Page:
92 Living Room Storage Table Design Photos And Ideas

In the living area and kitchen, materials such as concrete and ceramic tiles were chosen for affordability and durability. The angled skylight above the living room provides a void in the slab that could be utilized for a stair or ladder should a third story need to be added in the future.
The open-plan residential floor has been designed so that it can be easily adapted in the future. The joinery between the bedroom and the living space offers privacy without completely separating the two areas.
After two years at sea with their family of five, a couple continues their tiny house lifestyle by renovating a rundown Airstream.
"Small IKEA kitchens drive me crazy, but six kitchens' worth of IKEA cabinets can be made into something beautiful," says homeowner Andrew Dunbar. Staggered by width, the cabinets have exposed kick-plate gaps for storing CDs.
Living space
Living space
Few changes were made to the living room space, which is warmed by natural light that pours in from clerestory windows along the rafters.
Adding in live-edge details via countertops, freestanding furniture pieces, or built-in shelves is something that O’Donnell enjoys. "It’s fun to come up with uses for funky live edges and incorporate that into the design and still make it functional," he says.
A view down the aisle to the bathroom, with the kitchen on the left and the eat/work counter on the right. The Modern Caravan combined walnut cabinetry and red oak flooring, with white counters, tile, and walls.
Different shades of brown can bring a calm, earthy feel to living rooms and studies.
Bright pops of colored materials that are tufted and quilted are unique to GAN.
Architect Rebal Knayzeh's favorite detail is "the flush door which aligns perfectly with the 'window' in the room, and the door to the apartment. Making sure that this object-interface remains self-contained without any hardware sticking out was important."
Leaving the ceiling unfinished adds to the material contrasts and saved money. Says Knight, "One example of a cost-effective strategy that also balanced the aesthetic qualities of the house is how we chose to forgo drywall on the ceilings. We paid more for the insulation to go above the rafters at the roof, but we gained this back in not using drywall and venting in the second-floor ceilings."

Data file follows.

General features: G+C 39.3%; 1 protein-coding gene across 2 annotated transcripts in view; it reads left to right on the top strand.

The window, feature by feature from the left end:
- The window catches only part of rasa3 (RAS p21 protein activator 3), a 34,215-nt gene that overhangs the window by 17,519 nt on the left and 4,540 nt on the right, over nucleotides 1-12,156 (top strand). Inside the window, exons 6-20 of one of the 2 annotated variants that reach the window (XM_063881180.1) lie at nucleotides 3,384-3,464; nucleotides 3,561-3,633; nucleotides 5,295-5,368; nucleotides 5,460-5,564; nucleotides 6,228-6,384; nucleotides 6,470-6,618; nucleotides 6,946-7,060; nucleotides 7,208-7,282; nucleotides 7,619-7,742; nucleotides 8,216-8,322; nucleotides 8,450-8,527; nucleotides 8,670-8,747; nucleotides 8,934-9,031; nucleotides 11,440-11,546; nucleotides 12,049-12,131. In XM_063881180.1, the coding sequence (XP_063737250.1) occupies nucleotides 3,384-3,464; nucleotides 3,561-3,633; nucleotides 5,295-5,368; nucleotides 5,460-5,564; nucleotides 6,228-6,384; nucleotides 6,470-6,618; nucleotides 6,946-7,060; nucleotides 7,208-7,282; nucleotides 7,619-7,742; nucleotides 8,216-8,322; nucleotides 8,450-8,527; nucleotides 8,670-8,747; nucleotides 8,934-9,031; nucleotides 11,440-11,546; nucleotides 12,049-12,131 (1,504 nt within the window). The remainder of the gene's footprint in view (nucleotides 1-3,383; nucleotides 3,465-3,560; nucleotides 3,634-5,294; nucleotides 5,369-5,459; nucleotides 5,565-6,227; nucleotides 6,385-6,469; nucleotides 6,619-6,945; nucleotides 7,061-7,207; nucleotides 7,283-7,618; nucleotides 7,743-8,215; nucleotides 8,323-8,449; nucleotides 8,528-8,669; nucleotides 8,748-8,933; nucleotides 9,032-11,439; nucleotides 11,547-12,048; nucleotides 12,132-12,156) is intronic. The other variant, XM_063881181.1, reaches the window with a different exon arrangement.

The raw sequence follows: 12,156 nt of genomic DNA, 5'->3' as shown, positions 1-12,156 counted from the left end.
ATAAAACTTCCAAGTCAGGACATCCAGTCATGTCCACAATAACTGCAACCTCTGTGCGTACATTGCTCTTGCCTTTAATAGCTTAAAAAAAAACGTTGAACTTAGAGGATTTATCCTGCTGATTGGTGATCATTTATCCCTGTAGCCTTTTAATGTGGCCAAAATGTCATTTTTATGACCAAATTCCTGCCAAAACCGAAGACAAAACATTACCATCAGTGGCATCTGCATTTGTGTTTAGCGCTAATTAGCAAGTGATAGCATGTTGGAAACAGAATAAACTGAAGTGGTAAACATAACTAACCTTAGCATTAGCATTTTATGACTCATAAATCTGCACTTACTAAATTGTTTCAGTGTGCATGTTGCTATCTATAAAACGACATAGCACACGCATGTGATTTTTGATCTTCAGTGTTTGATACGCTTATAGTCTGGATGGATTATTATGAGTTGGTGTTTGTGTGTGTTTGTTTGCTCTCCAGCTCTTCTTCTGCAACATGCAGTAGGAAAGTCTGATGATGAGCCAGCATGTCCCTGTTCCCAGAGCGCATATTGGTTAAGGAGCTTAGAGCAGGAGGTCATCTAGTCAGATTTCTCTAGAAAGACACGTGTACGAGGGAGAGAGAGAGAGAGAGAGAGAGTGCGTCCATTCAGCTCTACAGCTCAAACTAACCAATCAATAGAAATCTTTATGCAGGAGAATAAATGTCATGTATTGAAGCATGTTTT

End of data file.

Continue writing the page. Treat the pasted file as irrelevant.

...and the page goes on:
Curtains separate the front—where kids dance and partake in carpentry—from the play area in the rear.
Whether it's merely picking up toys or performing spontaneous plays, an active imagination is always celebrated here.
Custom modular furniture and a slide that conjures indoor playground vibes are among the highlights at the sustainably minded Lion International Kindergarten.
The loft features a lounging area and a cozy, built-in sleeping nook beside a window. Originally, the dome had a full second floor, but the result was a choppy layout of small spaces. “There was no good living area,” says Sam. “My instinct was to open it all up.” When he’s not at the property, he rents it out. The bedding is from Parachute Home.
The lower-level family room has a wet bar, a kitchenette, and doors leading to the backyard.
As an architect who specializes in universal access design and ADA compliance and as a wheelchair user herself, Karen Braitmayer was no stranger to the challenges of accessible design. Although she had been able to take advantage of her 1954 home's single-level, open layout, as her daughter (also a wheelchair user) grew up, the family's accessibility needs also shifted. The main living area includes a more formal sitting area near the entrance, the dining area, Braitmayer’s workspace, and the kitchen—you can see the couple’s daughter working at the island. In the foreground is a pair of midcentury chairs; at left is a Heywood-Wakefield that Braitmayer found at an antiques shop. Seattle-based designer Lucy Johnson completed the interiors. The windows are from Lindal, and the exterior doors are from Marvin.
The brushed brass drawer pulls are from Amazon.